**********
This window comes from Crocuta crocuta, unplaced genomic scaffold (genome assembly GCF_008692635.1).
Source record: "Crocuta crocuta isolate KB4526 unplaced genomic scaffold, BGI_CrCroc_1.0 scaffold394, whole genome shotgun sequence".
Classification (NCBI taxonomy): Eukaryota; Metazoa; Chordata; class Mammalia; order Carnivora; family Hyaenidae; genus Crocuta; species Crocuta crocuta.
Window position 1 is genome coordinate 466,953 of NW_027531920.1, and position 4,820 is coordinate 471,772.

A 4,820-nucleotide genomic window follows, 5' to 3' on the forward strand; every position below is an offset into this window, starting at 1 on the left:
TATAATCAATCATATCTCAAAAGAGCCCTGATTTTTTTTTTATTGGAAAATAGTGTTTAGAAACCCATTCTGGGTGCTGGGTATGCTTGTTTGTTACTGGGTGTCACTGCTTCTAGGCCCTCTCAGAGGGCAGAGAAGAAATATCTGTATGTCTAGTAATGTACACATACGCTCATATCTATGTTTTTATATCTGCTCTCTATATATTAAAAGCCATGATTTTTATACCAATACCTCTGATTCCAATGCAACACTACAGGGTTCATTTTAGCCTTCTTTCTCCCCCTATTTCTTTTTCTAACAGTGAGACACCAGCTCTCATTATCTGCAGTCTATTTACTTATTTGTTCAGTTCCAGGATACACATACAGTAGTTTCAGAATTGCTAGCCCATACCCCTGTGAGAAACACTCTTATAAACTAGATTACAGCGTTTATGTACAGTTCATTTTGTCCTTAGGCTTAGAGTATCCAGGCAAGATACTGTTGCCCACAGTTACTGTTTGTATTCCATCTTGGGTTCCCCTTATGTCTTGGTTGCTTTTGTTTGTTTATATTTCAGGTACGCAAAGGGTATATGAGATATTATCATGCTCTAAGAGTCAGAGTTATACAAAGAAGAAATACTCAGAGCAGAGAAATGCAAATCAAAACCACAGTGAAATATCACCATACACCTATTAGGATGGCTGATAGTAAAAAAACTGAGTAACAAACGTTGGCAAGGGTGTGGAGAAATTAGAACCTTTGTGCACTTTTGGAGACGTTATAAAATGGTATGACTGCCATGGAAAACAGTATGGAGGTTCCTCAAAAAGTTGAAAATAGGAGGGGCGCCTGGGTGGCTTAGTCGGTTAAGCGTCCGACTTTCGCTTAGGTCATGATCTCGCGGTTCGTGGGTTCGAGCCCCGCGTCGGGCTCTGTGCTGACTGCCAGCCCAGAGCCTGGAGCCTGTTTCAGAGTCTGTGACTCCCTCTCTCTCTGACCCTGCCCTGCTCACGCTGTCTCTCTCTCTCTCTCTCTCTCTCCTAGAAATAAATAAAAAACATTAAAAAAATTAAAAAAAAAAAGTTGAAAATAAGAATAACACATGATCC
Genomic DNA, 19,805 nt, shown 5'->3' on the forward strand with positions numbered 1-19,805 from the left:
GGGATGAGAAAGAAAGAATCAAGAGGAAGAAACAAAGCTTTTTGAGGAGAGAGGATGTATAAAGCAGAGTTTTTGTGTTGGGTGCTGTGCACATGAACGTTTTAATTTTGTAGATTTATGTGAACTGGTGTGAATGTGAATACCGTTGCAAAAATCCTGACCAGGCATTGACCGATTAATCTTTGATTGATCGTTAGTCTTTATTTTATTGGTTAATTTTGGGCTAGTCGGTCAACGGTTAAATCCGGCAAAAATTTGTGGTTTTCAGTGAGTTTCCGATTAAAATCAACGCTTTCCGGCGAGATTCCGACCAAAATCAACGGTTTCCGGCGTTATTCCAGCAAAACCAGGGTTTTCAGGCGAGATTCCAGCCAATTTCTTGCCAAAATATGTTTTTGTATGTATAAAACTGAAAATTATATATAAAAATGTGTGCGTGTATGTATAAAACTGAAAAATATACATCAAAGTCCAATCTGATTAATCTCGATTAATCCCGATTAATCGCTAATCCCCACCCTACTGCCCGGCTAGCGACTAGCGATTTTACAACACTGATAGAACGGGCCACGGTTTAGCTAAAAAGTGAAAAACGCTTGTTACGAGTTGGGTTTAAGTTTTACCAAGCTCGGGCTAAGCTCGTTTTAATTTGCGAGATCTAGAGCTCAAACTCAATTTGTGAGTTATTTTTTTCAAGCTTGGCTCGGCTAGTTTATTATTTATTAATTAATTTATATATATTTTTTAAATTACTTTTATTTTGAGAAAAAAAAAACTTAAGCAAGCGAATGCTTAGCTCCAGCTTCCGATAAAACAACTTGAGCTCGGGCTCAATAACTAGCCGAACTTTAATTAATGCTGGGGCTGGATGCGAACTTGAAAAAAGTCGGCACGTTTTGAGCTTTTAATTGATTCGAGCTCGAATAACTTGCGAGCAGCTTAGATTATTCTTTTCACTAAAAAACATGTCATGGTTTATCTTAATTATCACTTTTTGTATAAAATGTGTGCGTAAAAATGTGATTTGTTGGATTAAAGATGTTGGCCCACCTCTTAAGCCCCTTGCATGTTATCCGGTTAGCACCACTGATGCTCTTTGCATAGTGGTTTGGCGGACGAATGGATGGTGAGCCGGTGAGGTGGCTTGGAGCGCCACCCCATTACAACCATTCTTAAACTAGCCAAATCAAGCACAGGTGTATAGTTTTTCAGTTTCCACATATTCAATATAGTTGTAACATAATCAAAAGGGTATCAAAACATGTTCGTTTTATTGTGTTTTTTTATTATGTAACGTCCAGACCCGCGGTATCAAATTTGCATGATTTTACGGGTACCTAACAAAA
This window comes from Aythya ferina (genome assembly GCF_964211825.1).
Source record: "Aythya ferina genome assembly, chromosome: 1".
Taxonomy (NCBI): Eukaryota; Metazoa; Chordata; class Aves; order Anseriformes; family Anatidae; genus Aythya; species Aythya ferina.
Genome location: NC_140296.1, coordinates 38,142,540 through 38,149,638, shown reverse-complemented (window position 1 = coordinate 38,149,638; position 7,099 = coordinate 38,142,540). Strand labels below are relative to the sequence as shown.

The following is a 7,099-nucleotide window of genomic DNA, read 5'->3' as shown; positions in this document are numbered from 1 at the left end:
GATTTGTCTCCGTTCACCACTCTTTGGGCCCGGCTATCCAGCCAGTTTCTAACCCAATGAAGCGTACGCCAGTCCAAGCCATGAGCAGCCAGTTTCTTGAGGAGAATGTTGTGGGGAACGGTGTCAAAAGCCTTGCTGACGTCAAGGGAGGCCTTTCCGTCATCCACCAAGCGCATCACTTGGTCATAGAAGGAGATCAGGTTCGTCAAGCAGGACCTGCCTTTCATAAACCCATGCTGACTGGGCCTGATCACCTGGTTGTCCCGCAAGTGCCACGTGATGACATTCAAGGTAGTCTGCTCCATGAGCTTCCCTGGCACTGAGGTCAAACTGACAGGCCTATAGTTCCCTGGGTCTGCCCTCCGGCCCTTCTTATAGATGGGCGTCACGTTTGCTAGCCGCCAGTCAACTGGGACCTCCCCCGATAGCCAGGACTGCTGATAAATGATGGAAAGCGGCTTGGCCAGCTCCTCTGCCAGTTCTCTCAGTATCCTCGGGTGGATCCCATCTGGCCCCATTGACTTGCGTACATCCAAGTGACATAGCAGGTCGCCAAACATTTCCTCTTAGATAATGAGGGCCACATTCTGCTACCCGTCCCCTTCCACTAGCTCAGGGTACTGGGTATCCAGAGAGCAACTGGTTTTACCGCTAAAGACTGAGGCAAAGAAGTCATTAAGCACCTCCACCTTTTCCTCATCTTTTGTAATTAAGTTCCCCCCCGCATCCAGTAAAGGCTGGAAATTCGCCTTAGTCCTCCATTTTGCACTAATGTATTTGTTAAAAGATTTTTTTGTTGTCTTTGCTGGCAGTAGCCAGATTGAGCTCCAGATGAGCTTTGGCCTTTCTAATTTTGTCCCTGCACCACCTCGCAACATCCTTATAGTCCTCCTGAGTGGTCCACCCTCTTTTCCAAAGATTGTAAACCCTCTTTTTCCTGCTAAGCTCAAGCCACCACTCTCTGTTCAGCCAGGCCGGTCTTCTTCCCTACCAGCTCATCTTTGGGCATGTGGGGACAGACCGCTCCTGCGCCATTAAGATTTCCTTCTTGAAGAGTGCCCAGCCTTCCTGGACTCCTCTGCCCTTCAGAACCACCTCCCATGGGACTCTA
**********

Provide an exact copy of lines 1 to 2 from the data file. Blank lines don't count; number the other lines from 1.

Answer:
This window comes from Crocuta crocuta, unplaced genomic scaffold (genome assembly GCF_008692635.1).
Source record: "Crocuta crocuta isolate KB4526 unplaced genomic scaffold, BGI_CrCroc_1.0 scaffold394, whole genome shotgun sequence".